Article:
“With string music playing behind her and a picture of the sun shining on the Washington Monument, Campos-Duffy tells her family's personal story. Then she adds: "I'm worried that government programs that are supposed to help Hispanics are actually doing harm. . . . A sense of entitlement and dependency on government is starting to take over." (Campos-Duffy is married to GOP Representative Sean Duffy of Wisconsin.)

“Garza's three-and-a-half-minute video tells of how he and his family worked in the fields. "My father never took welfare," he says, but got ahead because of self-reliance. Garza warns that folks are "caught in dependency that government offers," which, he says, has "condemned their children to a life of mediocrity and subsistence. This is not the American dream. This is an American nightmare." Garza says: "Advancing economic freedom is the best way to improve human well-being, especially for those at the bottom." Taking an evangelical tone, he concludes: "The Libre Initiative is reaching the Hispanic community before they are lost forever."”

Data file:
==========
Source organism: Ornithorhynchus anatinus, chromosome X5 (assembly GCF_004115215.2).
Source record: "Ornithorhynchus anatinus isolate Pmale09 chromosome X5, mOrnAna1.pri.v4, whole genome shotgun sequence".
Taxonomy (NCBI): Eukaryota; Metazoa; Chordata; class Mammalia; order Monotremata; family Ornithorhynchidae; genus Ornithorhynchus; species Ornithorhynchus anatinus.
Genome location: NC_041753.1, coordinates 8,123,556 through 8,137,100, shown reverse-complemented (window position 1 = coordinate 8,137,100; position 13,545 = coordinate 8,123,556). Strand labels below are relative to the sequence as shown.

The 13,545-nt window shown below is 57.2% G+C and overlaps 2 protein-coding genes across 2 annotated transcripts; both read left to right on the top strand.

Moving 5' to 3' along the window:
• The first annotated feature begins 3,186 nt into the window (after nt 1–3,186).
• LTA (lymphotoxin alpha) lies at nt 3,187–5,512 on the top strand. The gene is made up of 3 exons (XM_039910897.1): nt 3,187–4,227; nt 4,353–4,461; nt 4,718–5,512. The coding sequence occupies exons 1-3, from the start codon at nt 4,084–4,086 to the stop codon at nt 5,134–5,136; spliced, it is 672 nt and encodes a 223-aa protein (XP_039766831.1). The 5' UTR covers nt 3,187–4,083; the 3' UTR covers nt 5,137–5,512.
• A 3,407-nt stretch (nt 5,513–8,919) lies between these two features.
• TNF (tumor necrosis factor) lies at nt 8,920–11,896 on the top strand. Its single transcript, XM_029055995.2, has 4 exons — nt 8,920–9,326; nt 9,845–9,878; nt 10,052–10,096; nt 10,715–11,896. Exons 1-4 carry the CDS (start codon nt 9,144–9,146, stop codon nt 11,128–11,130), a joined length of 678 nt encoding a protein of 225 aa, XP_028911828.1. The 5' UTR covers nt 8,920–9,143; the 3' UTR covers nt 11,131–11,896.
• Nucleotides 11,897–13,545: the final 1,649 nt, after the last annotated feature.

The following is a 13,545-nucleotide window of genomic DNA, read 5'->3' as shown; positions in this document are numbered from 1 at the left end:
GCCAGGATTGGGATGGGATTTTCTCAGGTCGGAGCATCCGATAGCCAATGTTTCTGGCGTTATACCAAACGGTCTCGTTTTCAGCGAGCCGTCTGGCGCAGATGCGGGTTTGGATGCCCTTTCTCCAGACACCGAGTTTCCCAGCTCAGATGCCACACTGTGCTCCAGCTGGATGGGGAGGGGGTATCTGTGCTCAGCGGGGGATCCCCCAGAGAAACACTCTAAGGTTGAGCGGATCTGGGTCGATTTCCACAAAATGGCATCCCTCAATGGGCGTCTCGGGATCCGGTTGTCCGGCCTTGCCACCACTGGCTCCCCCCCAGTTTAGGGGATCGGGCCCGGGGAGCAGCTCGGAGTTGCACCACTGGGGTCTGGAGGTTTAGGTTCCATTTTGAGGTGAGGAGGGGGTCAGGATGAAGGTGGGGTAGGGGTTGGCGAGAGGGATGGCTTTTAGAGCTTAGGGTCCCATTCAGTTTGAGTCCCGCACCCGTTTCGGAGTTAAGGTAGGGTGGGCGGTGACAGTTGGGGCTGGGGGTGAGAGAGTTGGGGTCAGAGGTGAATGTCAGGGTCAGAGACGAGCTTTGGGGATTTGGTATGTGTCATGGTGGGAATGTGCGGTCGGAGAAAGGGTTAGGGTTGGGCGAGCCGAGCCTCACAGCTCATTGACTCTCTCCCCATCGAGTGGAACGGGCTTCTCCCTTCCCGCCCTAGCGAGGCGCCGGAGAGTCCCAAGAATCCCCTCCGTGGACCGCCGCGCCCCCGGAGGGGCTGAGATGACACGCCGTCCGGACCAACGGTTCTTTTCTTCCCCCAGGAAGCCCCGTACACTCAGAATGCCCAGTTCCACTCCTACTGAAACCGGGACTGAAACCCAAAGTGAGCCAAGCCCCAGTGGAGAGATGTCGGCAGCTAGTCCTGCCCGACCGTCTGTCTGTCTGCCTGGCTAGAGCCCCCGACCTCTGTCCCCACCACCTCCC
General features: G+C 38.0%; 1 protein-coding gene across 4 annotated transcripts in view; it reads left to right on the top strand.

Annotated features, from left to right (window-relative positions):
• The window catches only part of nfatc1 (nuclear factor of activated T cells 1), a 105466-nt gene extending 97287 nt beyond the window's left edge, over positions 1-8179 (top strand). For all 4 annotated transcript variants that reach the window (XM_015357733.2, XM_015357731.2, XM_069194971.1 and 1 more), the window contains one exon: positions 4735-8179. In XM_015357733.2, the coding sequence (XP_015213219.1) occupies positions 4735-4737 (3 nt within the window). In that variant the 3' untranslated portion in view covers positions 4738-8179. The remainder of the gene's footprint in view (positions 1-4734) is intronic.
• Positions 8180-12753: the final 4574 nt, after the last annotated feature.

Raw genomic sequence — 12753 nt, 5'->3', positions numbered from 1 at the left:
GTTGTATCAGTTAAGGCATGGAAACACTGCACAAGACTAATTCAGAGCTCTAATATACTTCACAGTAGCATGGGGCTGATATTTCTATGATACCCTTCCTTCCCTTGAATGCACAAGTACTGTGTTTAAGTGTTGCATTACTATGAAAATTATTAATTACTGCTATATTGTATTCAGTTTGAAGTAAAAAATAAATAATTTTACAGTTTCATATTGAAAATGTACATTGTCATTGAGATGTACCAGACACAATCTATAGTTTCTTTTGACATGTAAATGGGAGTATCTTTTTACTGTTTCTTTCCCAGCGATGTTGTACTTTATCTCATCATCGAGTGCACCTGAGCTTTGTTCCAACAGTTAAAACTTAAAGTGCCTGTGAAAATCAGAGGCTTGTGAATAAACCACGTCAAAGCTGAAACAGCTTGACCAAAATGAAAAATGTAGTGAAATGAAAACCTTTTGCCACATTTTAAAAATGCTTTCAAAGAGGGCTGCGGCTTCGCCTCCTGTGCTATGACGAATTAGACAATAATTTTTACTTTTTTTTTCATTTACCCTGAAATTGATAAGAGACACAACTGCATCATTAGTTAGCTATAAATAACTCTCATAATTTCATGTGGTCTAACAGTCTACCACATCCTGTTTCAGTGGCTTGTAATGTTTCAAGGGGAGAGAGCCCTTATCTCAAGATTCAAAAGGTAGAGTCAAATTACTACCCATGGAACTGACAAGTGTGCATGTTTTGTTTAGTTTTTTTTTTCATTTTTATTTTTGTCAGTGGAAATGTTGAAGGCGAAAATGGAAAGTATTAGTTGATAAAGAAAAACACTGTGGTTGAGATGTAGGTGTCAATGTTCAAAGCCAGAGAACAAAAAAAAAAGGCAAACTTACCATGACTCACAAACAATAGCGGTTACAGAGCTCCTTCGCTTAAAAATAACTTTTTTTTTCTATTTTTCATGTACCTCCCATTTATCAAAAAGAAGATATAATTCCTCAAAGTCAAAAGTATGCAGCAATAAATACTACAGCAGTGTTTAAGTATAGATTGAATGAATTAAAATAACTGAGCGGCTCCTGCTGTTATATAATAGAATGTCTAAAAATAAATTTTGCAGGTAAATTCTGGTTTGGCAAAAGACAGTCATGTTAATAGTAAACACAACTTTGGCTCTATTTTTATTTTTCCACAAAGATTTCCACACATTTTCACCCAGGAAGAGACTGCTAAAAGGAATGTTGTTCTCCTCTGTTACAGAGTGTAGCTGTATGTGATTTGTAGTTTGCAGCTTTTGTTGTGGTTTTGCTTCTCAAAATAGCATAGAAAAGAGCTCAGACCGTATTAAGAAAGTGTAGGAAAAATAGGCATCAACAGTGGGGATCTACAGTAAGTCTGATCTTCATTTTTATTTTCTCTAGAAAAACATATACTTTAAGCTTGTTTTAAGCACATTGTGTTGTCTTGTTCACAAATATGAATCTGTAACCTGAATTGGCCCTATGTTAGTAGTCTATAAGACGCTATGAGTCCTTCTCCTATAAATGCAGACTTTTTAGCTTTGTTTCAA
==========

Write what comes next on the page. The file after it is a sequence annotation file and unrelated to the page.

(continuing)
But as Morales also points out, Libre is funded by the Koch brothers, who actively work to prevent the advancement of causes that would greatly help Latinos by fighting against them, like voting rights protections, raising the minimum wage, and expanding access to healthcare.

“And when you look at Libre's funding, you see the tentacles of the Koch brothers, who have spent millions of dollars funding rightwing groups through intermediaries like Freedom Partners and an outfit called the "TC4 Trust." Libre is one of the recipients.

"Libre received $3.8 million from TC4 and Freedom Partners" in 2012, according to the Center for Responsive Politics. And Yahoo News reported that Libre's Arlington, Virginia, headquarters "also shares a floor in the same office building as Freedom Partners."”